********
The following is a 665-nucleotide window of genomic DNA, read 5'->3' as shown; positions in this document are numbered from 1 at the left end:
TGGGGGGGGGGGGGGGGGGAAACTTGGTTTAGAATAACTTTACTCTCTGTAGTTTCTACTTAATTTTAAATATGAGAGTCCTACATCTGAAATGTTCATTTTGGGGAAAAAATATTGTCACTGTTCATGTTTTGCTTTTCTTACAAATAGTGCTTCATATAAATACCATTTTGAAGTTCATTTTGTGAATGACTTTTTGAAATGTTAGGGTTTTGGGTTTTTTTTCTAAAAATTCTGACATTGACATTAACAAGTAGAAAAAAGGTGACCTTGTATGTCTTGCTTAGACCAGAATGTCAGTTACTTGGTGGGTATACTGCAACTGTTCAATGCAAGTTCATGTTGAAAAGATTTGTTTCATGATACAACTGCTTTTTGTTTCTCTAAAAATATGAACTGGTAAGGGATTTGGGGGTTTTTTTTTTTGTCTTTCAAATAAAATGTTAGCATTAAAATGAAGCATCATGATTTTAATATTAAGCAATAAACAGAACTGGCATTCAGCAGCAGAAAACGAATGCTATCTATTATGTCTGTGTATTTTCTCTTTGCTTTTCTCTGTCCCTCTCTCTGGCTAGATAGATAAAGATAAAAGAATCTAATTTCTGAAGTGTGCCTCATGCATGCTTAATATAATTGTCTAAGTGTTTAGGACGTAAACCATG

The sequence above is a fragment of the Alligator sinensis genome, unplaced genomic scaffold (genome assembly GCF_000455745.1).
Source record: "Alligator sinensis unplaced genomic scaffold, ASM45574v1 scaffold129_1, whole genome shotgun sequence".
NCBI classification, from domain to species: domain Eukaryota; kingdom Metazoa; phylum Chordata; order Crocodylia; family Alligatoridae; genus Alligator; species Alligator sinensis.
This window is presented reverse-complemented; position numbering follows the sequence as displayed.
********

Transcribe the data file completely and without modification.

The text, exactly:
The following is a 665-nucleotide window of genomic DNA, read 5'->3' as shown; positions in this document are numbered from 1 at the left end:
TGGGGGGGGGGGGGGGGGGAAACTTGGTTTAGAATAACTTTACTCTCTGTAGTTTCTACTTAATTTTAAATATGAGAGTCCTACATCTGAAATGTTCATTTTGGGGAAAAAATATTGTCACTGTTCATGTTTTGCTTTTCTTACAAATAGTGCTTCATATAAATACCATTTTGAAGTTCATTTTGTGAATGACTTTTTGAAATGTTAGGGTTTTGGGTTTTTTTTCTAAAAATTCTGACATTGACATTAACAAGTAGAAAAAAGGTGACCTTGTATGTCTTGCTTAGACCAGAATGTCAGTTACTTGGTGGGTATACTGCAACTGTTCAATGCAAGTTCATGTTGAAAAGATTTGTTTCATGATACAACTGCTTTTTGTTTCTCTAAAAATATGAACTGGTAAGGGATTTGGGGGTTTTTTTTTTTGTCTTTCAAATAAAATGTTAGCATTAAAATGAAGCATCATGATTTTAATATTAAGCAATAAACAGAACTGGCATTCAGCAGCAGAAAACGAATGCTATCTATTATGTCTGTGTATTTTCTCTTTGCTTTTCTCTGTCCCTCTCTCTGGCTAGATAGATAAAGATAAAAGAATCTAATTTCTGAAGTGTGCCTCATGCATGCTTAATATAATTGTCTAAGTGTTTAGGACGTAAACCATG

The sequence above is a fragment of the Alligator sinensis genome, unplaced genomic scaffold (genome assembly GCF_000455745.1).
Source record: "Alligator sinensis unplaced genomic scaffold, ASM45574v1 scaffold129_1, whole genome shotgun sequence".
NCBI classification, from domain to species: domain Eukaryota; kingdom Metazoa; phylum Chordata; order Crocodylia; family Alligatoridae; genus Alligator; species Alligator sinensis.
This window is presented reverse-complemented; position numbering follows the sequence as displayed.